“Selling my 1979 Wolkswagen Transporter! Runs and sounds great! Also, its great on gas! Tis a Porche engine and is standard, shifting is incredibly easy for those just learning standard. Tis been looked at by a mechanic and is in good shape and ready for cruising! Interior consists of wood panelling, a bed, and a couch that folds up to make the bed bigger! Also, it is aircared until August of next year! And with good results! That which will be provided. This van is more for a cool hip. If interested call me at 6048667484 – asking 3800 obo. Thanks!”
Typically, when prowling Craigslist for a potential classic car for myself, I stop my search halfway through 1972… but perhaps I shouldn’t have, because this 1979 Volkswagen Transporter is one very compelling reason to delve into the mid to late 70’s. Although not a vehicle I’ve ever truly lusted after (not being a big VW fan), I can see the attraction. The last year of the Type 2 Transporter, this particular example may not be as desirable as the Type 1 (which spanned from 1950 to 1967) but the differences are almost entirely cosmetic, with the exception of the powertrain. Housing a Volkswagen Type 4 air-cooled four cylinder displacing 2.0 litres, the 1979 VW Transporter’s engine is quite an improvement over the Type 1’s wheezy mill, and even benefits from the addition of such modern luxuries as self-adjusting hydraulic lifters (!) to keep maintenance demands to at least semi-respectable standards.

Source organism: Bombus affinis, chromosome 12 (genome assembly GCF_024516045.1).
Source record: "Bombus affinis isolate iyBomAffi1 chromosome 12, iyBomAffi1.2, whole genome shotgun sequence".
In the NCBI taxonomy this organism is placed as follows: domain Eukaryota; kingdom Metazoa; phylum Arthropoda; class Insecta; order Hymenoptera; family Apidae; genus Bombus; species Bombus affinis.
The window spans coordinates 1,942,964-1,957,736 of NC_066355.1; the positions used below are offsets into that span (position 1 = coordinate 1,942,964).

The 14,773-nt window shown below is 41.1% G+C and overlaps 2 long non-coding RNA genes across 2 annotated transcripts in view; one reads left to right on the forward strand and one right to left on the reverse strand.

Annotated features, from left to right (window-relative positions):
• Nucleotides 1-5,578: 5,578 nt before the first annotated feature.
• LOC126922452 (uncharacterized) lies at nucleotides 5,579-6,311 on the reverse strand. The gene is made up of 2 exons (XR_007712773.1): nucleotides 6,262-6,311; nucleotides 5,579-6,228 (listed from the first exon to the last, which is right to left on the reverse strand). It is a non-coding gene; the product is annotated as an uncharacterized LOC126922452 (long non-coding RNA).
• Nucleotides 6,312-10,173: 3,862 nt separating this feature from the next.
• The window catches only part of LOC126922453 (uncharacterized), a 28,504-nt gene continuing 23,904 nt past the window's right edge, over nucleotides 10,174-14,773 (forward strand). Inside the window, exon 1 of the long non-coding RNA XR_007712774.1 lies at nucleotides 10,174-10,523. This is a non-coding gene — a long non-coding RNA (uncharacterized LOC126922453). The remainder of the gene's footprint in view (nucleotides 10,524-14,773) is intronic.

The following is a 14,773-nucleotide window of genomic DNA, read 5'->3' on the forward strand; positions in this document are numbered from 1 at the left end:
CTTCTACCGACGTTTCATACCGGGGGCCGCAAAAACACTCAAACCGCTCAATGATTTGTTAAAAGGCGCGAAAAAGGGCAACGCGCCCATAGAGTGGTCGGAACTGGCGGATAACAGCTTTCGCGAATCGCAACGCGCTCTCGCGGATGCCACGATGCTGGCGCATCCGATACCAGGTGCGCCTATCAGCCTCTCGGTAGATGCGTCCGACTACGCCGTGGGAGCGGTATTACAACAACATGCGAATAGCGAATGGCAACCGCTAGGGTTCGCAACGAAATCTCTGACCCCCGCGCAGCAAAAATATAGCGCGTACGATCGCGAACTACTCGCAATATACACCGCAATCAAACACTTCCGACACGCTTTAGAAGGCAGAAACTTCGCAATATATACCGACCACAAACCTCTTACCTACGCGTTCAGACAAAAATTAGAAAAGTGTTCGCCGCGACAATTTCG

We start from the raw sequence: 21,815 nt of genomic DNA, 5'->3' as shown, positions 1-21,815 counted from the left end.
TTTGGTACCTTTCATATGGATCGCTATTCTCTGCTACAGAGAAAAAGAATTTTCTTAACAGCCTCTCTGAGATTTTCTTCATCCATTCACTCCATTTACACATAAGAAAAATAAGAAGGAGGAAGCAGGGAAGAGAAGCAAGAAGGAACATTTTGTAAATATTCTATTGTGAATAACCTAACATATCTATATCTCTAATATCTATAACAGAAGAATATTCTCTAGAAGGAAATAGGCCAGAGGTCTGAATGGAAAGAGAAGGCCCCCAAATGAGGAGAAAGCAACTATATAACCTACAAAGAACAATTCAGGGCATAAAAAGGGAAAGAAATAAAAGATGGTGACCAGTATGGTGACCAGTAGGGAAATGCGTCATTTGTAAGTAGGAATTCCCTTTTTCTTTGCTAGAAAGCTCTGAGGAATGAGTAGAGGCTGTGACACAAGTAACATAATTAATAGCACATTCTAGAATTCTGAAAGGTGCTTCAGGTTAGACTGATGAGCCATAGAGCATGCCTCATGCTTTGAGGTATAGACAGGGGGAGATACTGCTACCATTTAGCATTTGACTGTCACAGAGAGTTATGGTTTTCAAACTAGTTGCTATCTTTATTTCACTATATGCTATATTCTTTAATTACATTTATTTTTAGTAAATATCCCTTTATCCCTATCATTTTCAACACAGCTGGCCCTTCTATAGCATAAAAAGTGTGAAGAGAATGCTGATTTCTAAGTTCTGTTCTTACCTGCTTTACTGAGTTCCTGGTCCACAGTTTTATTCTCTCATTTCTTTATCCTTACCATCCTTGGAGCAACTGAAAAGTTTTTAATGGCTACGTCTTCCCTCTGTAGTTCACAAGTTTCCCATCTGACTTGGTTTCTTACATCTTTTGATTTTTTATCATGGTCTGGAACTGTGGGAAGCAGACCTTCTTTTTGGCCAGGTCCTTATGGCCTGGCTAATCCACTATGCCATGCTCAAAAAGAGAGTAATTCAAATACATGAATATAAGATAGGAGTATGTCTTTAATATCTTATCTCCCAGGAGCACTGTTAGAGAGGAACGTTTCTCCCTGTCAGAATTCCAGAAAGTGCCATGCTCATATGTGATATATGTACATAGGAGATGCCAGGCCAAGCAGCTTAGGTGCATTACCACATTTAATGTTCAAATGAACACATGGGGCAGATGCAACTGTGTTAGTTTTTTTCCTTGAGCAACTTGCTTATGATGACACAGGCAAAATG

But, there is one glaring problem with VW Transporter ownership: rust. Combine the ridiculously large interior cavity of a van with the dubious steel quality of a late-70’s German automobile and you get one of the most rust-prone vehicles on Earth. Due to these van’s spacious construction, there remains a lot of cavities and holes in the bodywork where dirt and moisture can lay dormant for literally decades, slowly working on the thin paint to turn the lower corners of the body into dust. But there is good news: with the exception of the rust issue, they can be pretty reliable vehicles with absolutely excellent parts support. And as far as classic car communities go, it’s hard to beat the sense of fraternity enjoyed by the Volkswagen Tribe.